# Golf my iteration function

Here is my ungolfed Ruby code for a function I want to try and golf:

Iter =-> k {
str = ""
(0..k).map{|m| str += "-> f#{m} {"}
str += "f#{k}.times{f1 = f0[f1]};f1"
(2..k).map{|m| str += "[f#{m}]"}
eval(str + "}" * (k+1))
}


The best I can do to golf this is essentially shortening variable names, removing spaces, and rearranging the code to reduce the amount of loops:

I=->k{s="f#{k}.times{f1=f0[f1]};f1"
(2..k).map{|m|s+="[f#{m}]"}
(0..k).map{|m|s="->f#{k-m}{"+s+?}}
eval s}


Try it online!

This function can be compacted so that it avoids a lot of defining new functions. You can think of it like this:

$$\operatorname{Iter}(k;f_0,f_1,\dots,f_k)=f_0^{f_k}(f_1)(f_2)(f_3)\dots(f_k)$$

where

$$f^n(x)=\underbrace{f(f(\dots f(}_nx)\dots))$$

denotes function iteration. The types of arguments are given as:

$$\operatorname{Iter}(\text{int};\dots,(\text{int}\mapsto\text{int})\mapsto(\text{int}\mapsto\text{int}),\text{int}\mapsto\text{int},\text{int})$$

That is, the last argument is an integer, and each previous argument maps from T to T, where T is the type of the next argument on the right.

It is true that accepting all arguments at once would allow me to golf the above code further:

I=->k,*a{a[-1].times{a[1]=a[0][a[1]]};(2..k).map{|m|a[1]=a[1][a[m]]};a[1]}


However, the issue is that I need to curry this function. This way, I may treat objects such as

$$\operatorname{Iter}(k)(f_0)$$

as their own object, and thus be able to pass this into Iter(k) to get things such as

$$\operatorname{Iter}(k)(\operatorname{Iter}(k)(f_0))$$

As a specific example of what this function does, we have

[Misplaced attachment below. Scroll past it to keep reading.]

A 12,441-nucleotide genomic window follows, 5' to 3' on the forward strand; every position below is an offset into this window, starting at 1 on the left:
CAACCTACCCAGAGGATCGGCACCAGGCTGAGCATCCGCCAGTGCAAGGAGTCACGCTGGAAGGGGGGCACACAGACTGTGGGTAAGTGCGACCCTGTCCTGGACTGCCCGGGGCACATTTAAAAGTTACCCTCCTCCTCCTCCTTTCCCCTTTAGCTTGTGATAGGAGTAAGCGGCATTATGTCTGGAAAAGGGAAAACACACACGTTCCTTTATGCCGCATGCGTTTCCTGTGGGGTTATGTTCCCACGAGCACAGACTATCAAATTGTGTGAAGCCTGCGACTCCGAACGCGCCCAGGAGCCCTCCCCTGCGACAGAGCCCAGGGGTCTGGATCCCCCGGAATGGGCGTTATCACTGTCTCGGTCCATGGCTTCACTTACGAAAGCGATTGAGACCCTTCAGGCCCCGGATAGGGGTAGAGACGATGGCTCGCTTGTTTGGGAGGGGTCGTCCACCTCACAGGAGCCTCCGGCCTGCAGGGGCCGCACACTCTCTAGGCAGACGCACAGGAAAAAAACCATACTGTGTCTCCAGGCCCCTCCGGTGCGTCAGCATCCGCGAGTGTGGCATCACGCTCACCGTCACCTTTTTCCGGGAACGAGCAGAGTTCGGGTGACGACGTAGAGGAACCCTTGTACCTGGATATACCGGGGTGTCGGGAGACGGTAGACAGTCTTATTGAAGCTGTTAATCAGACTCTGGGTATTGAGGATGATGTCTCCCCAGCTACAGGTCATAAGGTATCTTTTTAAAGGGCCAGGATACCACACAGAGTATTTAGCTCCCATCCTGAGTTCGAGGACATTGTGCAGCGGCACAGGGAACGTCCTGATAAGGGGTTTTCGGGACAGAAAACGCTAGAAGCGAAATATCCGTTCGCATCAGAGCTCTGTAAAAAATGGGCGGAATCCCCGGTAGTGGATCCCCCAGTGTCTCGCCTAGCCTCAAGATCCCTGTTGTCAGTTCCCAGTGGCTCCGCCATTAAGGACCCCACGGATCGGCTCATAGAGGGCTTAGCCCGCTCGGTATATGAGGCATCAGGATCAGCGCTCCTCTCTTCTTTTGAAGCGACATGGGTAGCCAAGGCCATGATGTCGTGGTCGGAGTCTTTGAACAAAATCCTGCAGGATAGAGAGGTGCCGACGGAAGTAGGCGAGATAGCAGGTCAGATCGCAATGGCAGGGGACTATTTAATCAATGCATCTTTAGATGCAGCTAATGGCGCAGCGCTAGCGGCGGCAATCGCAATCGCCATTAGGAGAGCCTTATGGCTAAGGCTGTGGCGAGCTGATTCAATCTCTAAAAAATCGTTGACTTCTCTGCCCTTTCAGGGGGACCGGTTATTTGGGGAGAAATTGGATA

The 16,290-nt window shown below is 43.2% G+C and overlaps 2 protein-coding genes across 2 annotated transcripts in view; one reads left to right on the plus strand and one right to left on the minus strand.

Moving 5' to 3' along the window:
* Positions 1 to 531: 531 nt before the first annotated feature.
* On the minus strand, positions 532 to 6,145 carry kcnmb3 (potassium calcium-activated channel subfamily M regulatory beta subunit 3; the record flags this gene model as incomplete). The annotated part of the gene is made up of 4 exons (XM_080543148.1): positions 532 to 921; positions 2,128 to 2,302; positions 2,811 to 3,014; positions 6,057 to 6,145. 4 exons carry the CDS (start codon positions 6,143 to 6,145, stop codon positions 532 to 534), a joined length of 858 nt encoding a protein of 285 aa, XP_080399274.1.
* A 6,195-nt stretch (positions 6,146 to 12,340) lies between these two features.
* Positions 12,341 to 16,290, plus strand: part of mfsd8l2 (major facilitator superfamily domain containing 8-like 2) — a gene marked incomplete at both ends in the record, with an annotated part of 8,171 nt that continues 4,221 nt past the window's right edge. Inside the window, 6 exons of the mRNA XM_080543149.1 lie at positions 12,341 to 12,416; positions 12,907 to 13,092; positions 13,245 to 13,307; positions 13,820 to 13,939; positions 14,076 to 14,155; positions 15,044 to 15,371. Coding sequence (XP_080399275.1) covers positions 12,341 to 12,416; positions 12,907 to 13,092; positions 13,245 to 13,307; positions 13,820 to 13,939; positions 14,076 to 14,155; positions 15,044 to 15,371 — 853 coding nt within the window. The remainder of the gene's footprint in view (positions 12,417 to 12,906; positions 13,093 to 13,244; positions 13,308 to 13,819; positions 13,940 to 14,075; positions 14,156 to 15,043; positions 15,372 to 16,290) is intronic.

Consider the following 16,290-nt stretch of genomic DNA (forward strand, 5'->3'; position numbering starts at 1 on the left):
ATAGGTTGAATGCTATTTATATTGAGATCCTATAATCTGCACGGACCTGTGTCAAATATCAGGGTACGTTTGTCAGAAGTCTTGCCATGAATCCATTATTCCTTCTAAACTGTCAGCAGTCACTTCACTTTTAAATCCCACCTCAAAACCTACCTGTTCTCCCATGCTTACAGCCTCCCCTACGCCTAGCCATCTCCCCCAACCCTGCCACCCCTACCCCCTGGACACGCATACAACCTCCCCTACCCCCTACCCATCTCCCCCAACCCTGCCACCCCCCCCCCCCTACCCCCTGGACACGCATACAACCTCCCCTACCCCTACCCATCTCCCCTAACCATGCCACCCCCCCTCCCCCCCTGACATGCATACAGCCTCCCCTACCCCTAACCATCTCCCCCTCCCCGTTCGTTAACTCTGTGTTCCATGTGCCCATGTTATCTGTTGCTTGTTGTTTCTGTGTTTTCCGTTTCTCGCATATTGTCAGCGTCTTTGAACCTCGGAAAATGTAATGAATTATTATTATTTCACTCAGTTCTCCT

\begin{align}\operatorname{Iter}(2)(\operatorname{Iter}(1))(x\mapsto x+1)(2)&=\operatorname{Iter}(1)(\operatorname{Iter}(1)(x\mapsto x+1))(2)\\&=\operatorname{Iter}(1)(x\mapsto x+1)(\operatorname{Iter}(1)(x\mapsto x+1)(2))\\&=\operatorname{Iter}(1)(x\mapsto x+1)(2+1+1)\\&=\operatorname{Iter}(1)(x\mapsto x+1)(4)\\&=4+1+1+1+1\\&=8\end{align}

I'm interested in seeing if this can be golfed down further, with the restriction that the arguments must be curried in the order provided.

• Mind if anyone explain the "unclear" close vote? I really did try my best to explain everything, so if there's any part that's unclear, just ask. – Simply Beautiful Art Jun 28 '19 at 1:37
• It's a bit unclear because you have tagged this "tips", but it's written almost like a challenge. I'd remove the tips tag and make it more clearly a challenge. Otherwise, perhaps make it clear that you're looking for golfing tips for this specific program. Your last statement makes us unsure of what you want. – mbomb007 Jun 28 '19 at 2:47
• Not sure if this is what you're looking for, but in J >: is the increment function, and your example I[2][I[1]][->x{x+1}][2] can be written >:^:2^:3 (2). Try it online!. ^: is the power of conjunction, and iteratively applies the verb on its left the number of times specified by the number on its right, with 1 being normal application f(x), 2 being f(f(x), etc. – Jonah Jun 28 '19 at 6:17
• @lirtosiast Thanks and done – Simply Beautiful Art Jun 28 '19 at 10:17
• @ValueInk that's not an infinite loop. The issue there is the end result is 3 times 2^402653191 (3<<402653191) – Simply Beautiful Art Jun 29 '19 at 1:55

# Ruby, 87 bytes

I=->k{eval ("->f%d{"*-~k+"f%d.times{f1=f0[f1]};f1"+"[f%d]"*~-k+?}*-~k)%[*0..k,k,*2..k]}


Try it online!

# Ruby, 94 96 bytes

Using loops to do concatenations that followed such a simple pattern felt cumbersome, so I utilized the creative use of join instead, further golfed by the fact that array*str is equivalent to array.join(str)

+2 bytes to fix a typo I made that just so happened to return the same result on the test example by chance.

I=->k{eval"->f#{[*0..k]*'{->f'}{f#{k}.times{f1=f0[f1]};f1#{"[f#{[*2..k]*'][f'}]"if k>1}"+?}*-~k}


Try it online!

• Oh wow I never knew you could use array*str in Ruby, and like that! So much to learn... – Simply Beautiful Art Jun 28 '19 at 22:31